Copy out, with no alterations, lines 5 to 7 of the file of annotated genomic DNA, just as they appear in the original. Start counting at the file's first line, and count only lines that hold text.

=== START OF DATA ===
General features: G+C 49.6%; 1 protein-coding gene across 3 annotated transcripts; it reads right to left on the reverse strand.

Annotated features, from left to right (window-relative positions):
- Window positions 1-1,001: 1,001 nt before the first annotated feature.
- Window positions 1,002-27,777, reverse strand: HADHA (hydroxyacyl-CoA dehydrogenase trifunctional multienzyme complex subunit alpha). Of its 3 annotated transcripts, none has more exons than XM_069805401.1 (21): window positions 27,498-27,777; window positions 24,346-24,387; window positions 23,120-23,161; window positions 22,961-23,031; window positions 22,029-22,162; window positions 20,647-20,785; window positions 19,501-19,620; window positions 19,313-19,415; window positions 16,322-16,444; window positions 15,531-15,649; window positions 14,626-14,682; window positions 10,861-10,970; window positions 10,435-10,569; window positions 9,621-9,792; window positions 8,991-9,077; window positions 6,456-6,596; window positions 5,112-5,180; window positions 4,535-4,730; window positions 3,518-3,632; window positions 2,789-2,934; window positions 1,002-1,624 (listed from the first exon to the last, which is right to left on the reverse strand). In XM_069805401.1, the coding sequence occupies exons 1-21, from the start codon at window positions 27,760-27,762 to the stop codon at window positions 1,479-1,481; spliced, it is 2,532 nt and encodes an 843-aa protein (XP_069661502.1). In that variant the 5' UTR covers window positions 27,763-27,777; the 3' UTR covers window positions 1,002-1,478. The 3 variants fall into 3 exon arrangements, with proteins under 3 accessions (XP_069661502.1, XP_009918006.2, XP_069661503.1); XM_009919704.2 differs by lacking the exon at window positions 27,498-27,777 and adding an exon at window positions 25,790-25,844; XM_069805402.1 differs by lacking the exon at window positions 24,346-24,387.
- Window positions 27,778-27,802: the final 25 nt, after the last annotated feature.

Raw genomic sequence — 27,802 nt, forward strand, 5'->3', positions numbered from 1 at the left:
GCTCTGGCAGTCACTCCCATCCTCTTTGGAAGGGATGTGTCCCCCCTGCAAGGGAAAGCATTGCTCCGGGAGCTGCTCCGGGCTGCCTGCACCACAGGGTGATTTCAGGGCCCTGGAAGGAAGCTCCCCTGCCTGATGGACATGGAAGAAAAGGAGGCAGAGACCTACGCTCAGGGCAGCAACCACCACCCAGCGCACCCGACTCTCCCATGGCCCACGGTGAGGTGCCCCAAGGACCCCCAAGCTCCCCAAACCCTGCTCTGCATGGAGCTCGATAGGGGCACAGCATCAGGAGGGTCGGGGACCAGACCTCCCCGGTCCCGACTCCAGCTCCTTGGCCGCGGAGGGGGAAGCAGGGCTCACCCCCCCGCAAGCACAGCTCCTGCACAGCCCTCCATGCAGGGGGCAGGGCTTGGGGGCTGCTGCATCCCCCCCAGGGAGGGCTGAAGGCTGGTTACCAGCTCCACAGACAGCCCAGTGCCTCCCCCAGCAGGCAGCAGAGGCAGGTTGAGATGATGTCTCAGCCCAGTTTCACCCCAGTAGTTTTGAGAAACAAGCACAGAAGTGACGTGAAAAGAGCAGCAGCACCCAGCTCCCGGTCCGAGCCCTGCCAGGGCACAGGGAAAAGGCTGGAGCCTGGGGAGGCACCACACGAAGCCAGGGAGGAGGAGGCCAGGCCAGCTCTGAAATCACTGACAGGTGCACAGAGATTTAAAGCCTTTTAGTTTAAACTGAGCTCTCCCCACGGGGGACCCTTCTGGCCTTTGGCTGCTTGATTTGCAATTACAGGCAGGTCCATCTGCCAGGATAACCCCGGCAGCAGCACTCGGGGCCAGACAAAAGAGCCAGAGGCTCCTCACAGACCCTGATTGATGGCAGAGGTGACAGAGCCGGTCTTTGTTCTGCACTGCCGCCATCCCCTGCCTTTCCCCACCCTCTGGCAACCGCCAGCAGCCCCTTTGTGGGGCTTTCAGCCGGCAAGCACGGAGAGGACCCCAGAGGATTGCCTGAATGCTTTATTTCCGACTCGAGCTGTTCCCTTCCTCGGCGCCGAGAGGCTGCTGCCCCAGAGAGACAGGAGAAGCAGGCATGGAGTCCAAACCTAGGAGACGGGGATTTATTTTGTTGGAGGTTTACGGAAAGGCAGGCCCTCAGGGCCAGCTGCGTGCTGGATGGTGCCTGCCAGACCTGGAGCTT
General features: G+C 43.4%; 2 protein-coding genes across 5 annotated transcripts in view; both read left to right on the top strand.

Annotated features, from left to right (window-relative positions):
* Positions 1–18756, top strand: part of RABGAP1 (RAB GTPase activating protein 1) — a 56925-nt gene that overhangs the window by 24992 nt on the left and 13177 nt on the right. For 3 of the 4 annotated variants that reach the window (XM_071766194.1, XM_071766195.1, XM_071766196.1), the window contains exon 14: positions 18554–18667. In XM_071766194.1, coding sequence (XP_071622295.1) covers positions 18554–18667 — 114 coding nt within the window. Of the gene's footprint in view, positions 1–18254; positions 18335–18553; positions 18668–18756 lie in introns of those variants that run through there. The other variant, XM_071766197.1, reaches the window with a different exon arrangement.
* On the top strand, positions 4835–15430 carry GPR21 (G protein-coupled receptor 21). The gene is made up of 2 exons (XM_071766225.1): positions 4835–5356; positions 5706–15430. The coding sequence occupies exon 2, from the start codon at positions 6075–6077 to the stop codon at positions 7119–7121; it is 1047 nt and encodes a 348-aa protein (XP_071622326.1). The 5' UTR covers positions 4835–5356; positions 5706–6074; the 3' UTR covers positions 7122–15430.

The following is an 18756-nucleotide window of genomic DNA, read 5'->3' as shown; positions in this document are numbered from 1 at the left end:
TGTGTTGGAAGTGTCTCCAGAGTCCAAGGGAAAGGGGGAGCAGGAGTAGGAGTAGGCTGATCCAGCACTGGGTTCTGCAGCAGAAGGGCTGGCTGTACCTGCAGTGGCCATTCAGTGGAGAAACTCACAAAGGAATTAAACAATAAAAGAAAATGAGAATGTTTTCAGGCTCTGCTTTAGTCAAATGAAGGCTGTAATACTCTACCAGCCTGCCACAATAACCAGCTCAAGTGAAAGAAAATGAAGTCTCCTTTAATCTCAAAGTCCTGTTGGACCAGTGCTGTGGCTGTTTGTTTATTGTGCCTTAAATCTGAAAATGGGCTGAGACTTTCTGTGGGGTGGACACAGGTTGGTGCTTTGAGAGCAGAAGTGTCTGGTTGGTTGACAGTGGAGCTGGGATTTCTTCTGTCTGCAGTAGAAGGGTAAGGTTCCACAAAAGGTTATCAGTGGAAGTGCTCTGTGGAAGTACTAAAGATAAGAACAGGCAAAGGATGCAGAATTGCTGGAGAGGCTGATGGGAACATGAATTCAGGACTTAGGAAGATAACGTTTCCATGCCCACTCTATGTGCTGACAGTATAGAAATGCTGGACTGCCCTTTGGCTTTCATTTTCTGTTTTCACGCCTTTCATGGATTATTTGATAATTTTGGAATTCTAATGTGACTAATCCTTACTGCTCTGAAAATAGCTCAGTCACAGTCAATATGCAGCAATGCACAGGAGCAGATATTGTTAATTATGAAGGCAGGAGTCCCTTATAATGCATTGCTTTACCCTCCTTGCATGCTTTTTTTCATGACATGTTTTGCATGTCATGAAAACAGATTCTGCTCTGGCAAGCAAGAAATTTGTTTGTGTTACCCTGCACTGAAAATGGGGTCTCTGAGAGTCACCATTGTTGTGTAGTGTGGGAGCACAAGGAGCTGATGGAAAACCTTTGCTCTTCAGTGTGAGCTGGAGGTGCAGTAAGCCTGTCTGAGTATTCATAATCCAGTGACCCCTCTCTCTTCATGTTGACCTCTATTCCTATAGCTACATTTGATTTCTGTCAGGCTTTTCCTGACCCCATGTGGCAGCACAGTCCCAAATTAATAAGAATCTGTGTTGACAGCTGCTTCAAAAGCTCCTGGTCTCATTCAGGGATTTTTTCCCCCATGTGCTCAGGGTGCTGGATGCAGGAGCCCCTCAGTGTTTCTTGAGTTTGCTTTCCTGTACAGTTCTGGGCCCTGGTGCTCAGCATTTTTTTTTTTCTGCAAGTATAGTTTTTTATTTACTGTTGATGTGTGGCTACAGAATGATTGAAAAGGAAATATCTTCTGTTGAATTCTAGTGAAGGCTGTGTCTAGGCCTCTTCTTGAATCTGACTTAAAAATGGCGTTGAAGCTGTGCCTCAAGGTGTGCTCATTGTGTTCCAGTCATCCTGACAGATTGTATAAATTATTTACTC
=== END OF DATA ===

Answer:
- Window positions 27,778-27,802: the final 25 nt, after the last annotated feature.

Raw genomic sequence — 27,802 nt, forward strand, 5'->3', positions numbered from 1 at the left:
GCTCTGGCAGTCACTCCCATCCTCTTTGGAAGGGATGTGTCCCCCCTGCAAGGGAAAGCATTGCTCCGGGAGCTGCTCCGGGCTGCCTGCACCACAGGGTGATTTCAGGGCCCTGGAAGGAAGCTCCCCTGCCTGATGGACATGGAAGAAAAGGAGGCAGAGACCTACGCTCAGGGCAGCAACCACCACCCAGCGCACCCGACTCTCCCATGGCCCACGGTGAGGTGCCCCAAGGACCCCCAAGCTCCCCAAACCCTGCTCTGCATGGAGCTCGATAGGGGCACAGCATCAGGAGGGTCGGGGACCAGACCTCCCCGGTCCCGACTCCAGCTCCTTGGCCGCGGAGGGGGAAGCAGGGCTCACCCCCCCGCAAGCACAGCTCCTGCACAGCCCTCCATGCAGGGGGCAGGGCTTGGGGGCTGCTGCATCCCCCCCAGGGAGGGCTGAAGGCTGGTTACCAGCTCCACAGACAGCCCAGTGCCTCCCCCAGCAGGCAGCAGAGGCAGGTTGAGATGATGTCTCAGCCCAGTTTCACCCCAGTAGTTTTGAGAAACAAGCACAGAAGTGACGTGAAAAGAGCAGCAGCACCCAGCTCCCGGTCCGAGCCCTGCCAGGGCACAGGGAAAAGGCTGGAGCCTGGGGAGGCACCACACGAAGCCAGGGAGGAGGAGGCCAGGCCAGCTCTGAAATCACTGACAGGTGCACAGAGATTTAAAGCCTTTTAGTTTAAACTGAGCTCTCCCCACGGGGGACCCTTCTGGCCTTTGGCTGCTTGATTTGCAATTACAGGCAGGTCCATCTGCCAGGATAACCCCGGCAGCAGCACTCGGGGCCAGACAAAAGAGCCAGAGGCTCCTCACAGACCCTGATTGATGGCAGAGGTGACAGAGCCGGTCTTTGTTCTGCACTGCCGCCATCCCCTGCCTTTCCCCACCCTCTGGCAACCGCCAGCAGCCCCTTTGTGGGGCTTTCAGCCGGCAAGCACGGAGAGGACCCCAGAGGATTGCCTGAATGCTTTATTTCCGACTCGAGCTGTTCCCTTCCTCGGCGCCGAGAGGCTGCTGCCCCAGAGAGACAGGAGAAGCAGGCATGGAGTCCAAACCTAGGAGACGGGGATTTATTTTGTTGGAGGTTTACGGAAAGGCAGGCCCTCAGGGCCAGCTGCGTGCTGGATGGTGCCTGCCAGACCTGGAGCTT